10 years of iPhone? Most of its 'innovations' came in with Nokia and others
The tech media has been falling over itself in the last week to talk about the ten year anniversary of the Apple iPhone, that moment when Steve Jobs revealed the shape of smartphones to come. All singing, all dancing? It really wasn't. Revisionist history says that the iPhone introduced all the features we see in today's smartphones, but that's not accurate...
I guess I shouldn't get too worked up about people rewriting tech history - but as one of the writers behind All About Symbian (and now AAWP) I just can't help myself put the record straight. Tech journalists (mainly American) have been falling over themselves to praise the iPhone as the point where the modern smartphone was born, but they're only right in one small sense.
And even that small sense is highly debatable. Think of the iPhone of 2007 and then today's phones and there's a clear sense of continuity of a full-screen experience with capacitive touch. Yet smartphones had been all-screen for years in the Windows Mobile world, with devices like the O2 XDA launching in 2002, a full five years before the iPhone, and based on the existing Windows Mobile PDAs of the previous few years. Even though the iPhone was absolutely to be credited for bringing capacitive touch to the mainstream phone world, it wasn't the first - the LG Prada had a capacitive touchscreen six months previously.
All other functions were represented in existing smartphones. Over in the Symbian world (the dominant smartphone platform from 2000 to 2009, a full decade), the Nokia smartphones - in particular the Nseries - had pioneered the inclusion of a GPS receiver, had introduced the use of accelerometers, with the N95 being the obvious model to point to, being launched at the tail end of 2006, the year before the iPhone's release.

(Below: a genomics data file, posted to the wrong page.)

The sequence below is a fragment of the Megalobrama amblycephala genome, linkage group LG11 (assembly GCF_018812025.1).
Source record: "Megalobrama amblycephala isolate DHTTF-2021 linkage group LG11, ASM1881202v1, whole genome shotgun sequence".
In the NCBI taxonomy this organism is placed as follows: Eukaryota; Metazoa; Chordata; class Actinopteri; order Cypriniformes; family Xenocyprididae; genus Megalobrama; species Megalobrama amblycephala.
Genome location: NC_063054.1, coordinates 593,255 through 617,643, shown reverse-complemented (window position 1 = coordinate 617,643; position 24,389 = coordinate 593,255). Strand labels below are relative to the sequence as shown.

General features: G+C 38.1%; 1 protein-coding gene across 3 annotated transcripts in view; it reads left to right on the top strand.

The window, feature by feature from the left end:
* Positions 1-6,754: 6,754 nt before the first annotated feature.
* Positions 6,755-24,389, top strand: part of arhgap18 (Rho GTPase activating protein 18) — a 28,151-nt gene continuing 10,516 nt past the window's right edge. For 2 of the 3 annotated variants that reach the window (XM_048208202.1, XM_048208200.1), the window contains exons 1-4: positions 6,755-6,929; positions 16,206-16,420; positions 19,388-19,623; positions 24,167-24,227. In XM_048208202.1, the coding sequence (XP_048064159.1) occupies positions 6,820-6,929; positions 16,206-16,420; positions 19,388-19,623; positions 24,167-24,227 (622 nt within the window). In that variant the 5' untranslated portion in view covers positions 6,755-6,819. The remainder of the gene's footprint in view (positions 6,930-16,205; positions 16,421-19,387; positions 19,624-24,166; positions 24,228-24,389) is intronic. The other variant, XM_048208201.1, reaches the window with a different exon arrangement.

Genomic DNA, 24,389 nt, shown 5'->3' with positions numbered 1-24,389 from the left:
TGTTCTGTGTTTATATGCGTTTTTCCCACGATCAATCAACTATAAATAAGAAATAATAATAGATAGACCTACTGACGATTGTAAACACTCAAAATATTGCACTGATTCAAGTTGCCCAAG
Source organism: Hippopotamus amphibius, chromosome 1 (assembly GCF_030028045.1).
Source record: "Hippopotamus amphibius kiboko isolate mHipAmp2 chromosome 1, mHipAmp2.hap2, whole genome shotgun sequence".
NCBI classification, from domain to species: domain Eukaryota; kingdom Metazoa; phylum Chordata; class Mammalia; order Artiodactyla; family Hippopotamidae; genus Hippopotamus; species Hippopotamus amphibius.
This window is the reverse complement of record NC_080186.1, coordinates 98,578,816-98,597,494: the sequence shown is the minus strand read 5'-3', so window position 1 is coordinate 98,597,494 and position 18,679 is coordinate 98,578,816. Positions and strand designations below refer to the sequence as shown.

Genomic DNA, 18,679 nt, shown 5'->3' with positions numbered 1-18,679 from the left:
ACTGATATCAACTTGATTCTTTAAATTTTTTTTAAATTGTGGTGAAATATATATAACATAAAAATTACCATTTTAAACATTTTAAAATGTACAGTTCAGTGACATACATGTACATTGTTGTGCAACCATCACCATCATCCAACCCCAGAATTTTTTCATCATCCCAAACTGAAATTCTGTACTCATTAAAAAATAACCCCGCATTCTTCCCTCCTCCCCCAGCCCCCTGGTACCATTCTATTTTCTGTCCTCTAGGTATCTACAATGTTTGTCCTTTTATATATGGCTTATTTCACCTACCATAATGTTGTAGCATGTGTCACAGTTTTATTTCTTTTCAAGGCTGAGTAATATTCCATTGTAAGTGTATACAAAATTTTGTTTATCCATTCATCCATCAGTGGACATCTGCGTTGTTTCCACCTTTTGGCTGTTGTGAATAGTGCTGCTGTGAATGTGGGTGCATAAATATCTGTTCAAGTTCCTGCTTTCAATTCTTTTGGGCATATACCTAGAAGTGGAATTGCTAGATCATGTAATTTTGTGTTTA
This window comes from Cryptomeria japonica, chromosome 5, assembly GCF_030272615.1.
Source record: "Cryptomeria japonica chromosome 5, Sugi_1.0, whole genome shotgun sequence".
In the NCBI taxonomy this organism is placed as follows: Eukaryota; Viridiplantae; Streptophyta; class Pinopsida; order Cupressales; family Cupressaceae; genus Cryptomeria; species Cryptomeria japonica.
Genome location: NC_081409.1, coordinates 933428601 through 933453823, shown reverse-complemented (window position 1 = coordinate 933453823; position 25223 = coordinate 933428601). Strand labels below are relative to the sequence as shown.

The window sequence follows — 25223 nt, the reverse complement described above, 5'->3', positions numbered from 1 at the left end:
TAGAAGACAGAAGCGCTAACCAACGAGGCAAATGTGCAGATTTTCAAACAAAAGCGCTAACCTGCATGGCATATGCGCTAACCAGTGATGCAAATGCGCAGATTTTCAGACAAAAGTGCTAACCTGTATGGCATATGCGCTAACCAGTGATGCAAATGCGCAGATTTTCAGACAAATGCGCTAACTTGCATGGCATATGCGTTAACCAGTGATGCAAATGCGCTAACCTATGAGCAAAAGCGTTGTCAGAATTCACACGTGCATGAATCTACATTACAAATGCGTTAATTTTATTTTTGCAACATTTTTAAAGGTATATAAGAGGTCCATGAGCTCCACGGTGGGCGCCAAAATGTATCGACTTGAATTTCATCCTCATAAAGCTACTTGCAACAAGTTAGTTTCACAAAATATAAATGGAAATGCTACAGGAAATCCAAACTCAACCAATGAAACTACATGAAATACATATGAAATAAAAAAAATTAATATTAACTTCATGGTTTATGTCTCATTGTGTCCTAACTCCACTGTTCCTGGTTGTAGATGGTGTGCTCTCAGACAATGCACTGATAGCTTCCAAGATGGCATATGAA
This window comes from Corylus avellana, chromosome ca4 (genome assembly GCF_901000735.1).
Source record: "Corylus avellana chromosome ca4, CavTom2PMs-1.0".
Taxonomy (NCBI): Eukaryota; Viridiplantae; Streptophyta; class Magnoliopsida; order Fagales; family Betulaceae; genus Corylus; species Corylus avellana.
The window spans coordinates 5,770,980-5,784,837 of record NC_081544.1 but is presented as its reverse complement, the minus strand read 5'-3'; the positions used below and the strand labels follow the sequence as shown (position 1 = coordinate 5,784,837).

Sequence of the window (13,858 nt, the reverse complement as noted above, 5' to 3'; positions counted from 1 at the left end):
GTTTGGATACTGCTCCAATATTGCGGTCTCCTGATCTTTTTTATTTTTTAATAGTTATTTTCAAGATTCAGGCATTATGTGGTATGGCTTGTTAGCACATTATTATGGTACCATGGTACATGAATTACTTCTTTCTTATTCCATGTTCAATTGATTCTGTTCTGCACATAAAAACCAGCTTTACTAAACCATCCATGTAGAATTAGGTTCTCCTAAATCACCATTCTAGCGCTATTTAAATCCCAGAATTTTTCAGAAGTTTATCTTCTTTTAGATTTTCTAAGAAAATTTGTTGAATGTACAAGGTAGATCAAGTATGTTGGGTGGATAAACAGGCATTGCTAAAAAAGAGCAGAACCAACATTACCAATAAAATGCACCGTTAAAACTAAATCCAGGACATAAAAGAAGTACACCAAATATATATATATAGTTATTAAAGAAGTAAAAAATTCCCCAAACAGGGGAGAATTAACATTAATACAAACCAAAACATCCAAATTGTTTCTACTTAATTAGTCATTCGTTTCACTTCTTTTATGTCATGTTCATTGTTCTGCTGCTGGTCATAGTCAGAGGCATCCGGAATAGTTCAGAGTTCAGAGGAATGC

Then there are good cameras, with some of the Sony Ericsson 'feature phones' (culminating in the K850i from summer 2007) containing high megapixel units along with Xenon flash, though again it was Nokia that brought high megapixel imagery to the smartphone world with the N95 and N95 8GB, plus the N82 (again with Xenon flash).
In terms of features, remember that all the early Nokia Series 80, Sony Ericsson UIQ and Nokia Series 60 (S60) smartphones from 2002 to 2006 had full operating systems, with vibrant third party application scenes, full file systems, copy and paste(!) and full web browsers (based on the same Webkit code as the iPhone).
Which doesn't leave much for the iPhone to have 'innovated' with. Today's iPhone ranges do include all of the above (great camera, GPS, sensors, applications, even - cough - copy and paste!), but it has taken most of the celebrated decade for the iPhone to have really caught up with the rest of the industry in terms of raw technology.
Steve Jobs said at the iPhone's launch that it had 'Software that’s at least five years ahead of what’s on any other phone' - which is accurate in that the iPhone is rightly responsible for smartphone UIs that are intuitive enough not to need to ship a paper manual with each phone (remember those?!), but this quote is often mis-remembered as Apple saying that the iPhone itself was five years ahead. Jobs said 'Software', not hardware. And even then the original iPhone lacked third party applications and basic editing functions, so what Steve Jobs really meant was 'a UI that's five years ahead'.
Take the iPhone's basic UI concepts (multi-touch zoom, rubber banding, predictive keyboard) and then add them to everything that Nokia, Sony Ericsson and LG (among others) had been using in phone hardware previously - and then, and only then do you get the smartphone as we've known it for the last five years. Apple was very important in the phone story, I agree (not least, making smartphones 'cool' to the mainstream and not just the prerogative of geeks and enthusiasts). But so were all the other manufacturers, regardless of what happened to them or where they are now (for a multitude of mis-management or political reasons that we don't need to repeat here).
Credit where credit's due.
Published by Steve Litchfield at 10:08 UTC, July 5th